oppn parties Jinnah's Portrait Is Just An Excuse To Browbeat Muslims

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Jinnah's Portrait Is Just An Excuse To Browbeat Muslims

By Sunil Garodia
First publised on 2018-05-04 21:12:58

About the Author

Sunil Garodia Editor-in-Chief of indiacommentary.com. Current Affairs analyst and political commentator. Writes for a number of publications.
Some people in the ruling dispensation are adept at creating controversies out of irrelevant things. The uproar in Aligarh over a portrait of Pakistan’s founding father Mohammed Ali Jinnah in the student’s union room of Aligarh Muslim University (AMU) is an example of that. The portrait is hanging there since before Independence as part of a convention at the AMU to recognize those who were made life members of the union. It is not as if students pray before the portrait or light candles or incense sticks. The portrait hangs there as he was a life member, period.

Yet, the BJP MP from Aligarh, Satish Gautam, wrote to the university objecting about the portrait. Since Independence, the BJP has ruled at the Centre many times as part of a coalition. Never has the issue been raised before. The MP has raised it now to create mischief and polarize communities. Gautam and right-wing organizations have wrongly assumed that the presence of the portrait means that the students eulogize Jinnah. Even before the university could reply, hooligans from right-wing organizations stormed the campus and indulged in violence. Several students were injured.

This attempt at polarization is once again based on the wrong assumption that all Indian Muslims love all things Pakistani. It fails to differentiate between majhab and mulk, or religion and nation. Indian Muslims are Indians and have nothing to do with Pakistan. In fact, they know that despite being of the same religion, they will never be welcome in that country. Some misguided elements are there in all communities and our enemies from across the border win them over either through religious affinity or through monetary inducement. But to paint a whole community with the same brush is blatantly wrong and mischievous. Hence, calling Muslims Pakistanis and wishing to send them there is a surefire way of alienating even the large majority to them who swear by the Indian nation.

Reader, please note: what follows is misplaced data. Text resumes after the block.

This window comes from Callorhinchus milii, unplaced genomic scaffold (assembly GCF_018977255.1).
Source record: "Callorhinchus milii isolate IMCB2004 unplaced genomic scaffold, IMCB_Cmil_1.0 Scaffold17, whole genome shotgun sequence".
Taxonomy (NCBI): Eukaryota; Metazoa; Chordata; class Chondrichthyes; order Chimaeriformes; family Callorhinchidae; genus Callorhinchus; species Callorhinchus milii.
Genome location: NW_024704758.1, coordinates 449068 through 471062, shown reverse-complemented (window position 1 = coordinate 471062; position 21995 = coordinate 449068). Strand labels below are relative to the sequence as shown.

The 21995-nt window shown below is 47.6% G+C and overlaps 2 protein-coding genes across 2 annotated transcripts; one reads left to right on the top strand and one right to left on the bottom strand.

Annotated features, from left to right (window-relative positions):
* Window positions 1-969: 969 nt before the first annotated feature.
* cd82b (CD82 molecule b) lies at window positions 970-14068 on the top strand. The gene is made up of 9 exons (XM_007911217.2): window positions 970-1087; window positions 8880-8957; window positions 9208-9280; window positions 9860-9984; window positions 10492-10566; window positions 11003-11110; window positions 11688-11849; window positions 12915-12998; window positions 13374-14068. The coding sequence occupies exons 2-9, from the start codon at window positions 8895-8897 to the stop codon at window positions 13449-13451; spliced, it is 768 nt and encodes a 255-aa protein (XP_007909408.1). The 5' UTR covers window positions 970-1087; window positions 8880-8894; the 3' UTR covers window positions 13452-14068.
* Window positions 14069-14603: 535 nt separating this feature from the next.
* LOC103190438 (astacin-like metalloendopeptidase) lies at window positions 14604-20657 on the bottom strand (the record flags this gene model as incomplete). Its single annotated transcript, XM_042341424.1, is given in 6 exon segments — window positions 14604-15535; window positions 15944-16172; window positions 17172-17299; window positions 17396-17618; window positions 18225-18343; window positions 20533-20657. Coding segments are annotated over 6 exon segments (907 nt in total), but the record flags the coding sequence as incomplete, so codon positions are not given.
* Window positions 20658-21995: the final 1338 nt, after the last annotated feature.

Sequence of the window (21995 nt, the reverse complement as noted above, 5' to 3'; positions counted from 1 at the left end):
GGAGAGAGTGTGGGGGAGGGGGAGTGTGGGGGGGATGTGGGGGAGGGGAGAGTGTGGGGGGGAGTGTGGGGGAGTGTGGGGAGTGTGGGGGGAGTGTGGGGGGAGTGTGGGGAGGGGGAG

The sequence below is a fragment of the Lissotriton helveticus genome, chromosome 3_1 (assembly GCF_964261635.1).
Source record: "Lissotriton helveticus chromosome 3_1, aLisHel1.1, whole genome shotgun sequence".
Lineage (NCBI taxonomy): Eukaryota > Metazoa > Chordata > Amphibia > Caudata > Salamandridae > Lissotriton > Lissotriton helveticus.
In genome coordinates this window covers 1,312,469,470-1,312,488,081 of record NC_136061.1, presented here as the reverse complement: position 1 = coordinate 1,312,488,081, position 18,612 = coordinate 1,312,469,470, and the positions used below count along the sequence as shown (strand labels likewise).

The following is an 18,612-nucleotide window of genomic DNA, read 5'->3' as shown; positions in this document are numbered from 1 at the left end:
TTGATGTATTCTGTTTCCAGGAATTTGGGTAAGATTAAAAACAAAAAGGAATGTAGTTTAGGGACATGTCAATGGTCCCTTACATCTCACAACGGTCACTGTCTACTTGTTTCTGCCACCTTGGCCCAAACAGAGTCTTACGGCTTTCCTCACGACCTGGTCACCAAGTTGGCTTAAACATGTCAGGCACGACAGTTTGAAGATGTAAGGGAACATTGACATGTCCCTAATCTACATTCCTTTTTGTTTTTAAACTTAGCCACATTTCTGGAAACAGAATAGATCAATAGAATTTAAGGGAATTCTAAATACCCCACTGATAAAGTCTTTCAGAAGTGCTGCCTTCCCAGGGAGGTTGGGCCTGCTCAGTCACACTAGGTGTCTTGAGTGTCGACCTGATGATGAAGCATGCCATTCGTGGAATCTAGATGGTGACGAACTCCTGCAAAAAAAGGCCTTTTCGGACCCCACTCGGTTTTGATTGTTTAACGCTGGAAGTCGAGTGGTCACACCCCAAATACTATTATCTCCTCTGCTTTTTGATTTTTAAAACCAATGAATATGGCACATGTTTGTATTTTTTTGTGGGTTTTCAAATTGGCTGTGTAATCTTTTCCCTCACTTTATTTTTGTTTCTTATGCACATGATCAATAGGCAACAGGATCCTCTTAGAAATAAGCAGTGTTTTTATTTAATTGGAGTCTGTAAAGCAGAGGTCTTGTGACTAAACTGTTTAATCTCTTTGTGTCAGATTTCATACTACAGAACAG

It is sad that people like Gautam choose to ignore repeated warnings by Prime Minister Modi to motor mouths in the party to keep their mouths shut. His act raises several questions which the BJP must answer. Did Satish Gautam take permission from the party leadership before raising the issue? If so, who gave the permission? If not, why has no action been taken against him for creating an unnecessary and violent controversy? Even UP CM Yogi Adityanath has taken the beaten path by saying Jinnah cannot be honoured in India. But who, pray, is honouring him? Does the students' union celebrate his birthday? Does it hold memorial services on his death anniversary? The simple fact that a historical figure’s portrait is there as he was a life member of the union has been twisted out of context by right-wing organizations and Muslims are being made to feel anti-national.

It is very easy to say that if the students do not eulogize Jinnah, why they are objecting to the portrait being removed. But is it only about Jinnah’s portrait? Ideologically committed activists – right or left - choose their targets one at a time with the express intention of doing away with symbols and practices they do not approve of. Dress code, eating habits, cultural ethos, living areas and religious symbols are all targeted and dictates are issued for what will do and what will not. There was talk of even starting an RSS shakha (of all things) in AMU. The protesting students know that today it is Jinnah’s portrait; tomorrow it will be something else. Hence they have rightly decided not to allow right-wingers to dictate terms to them.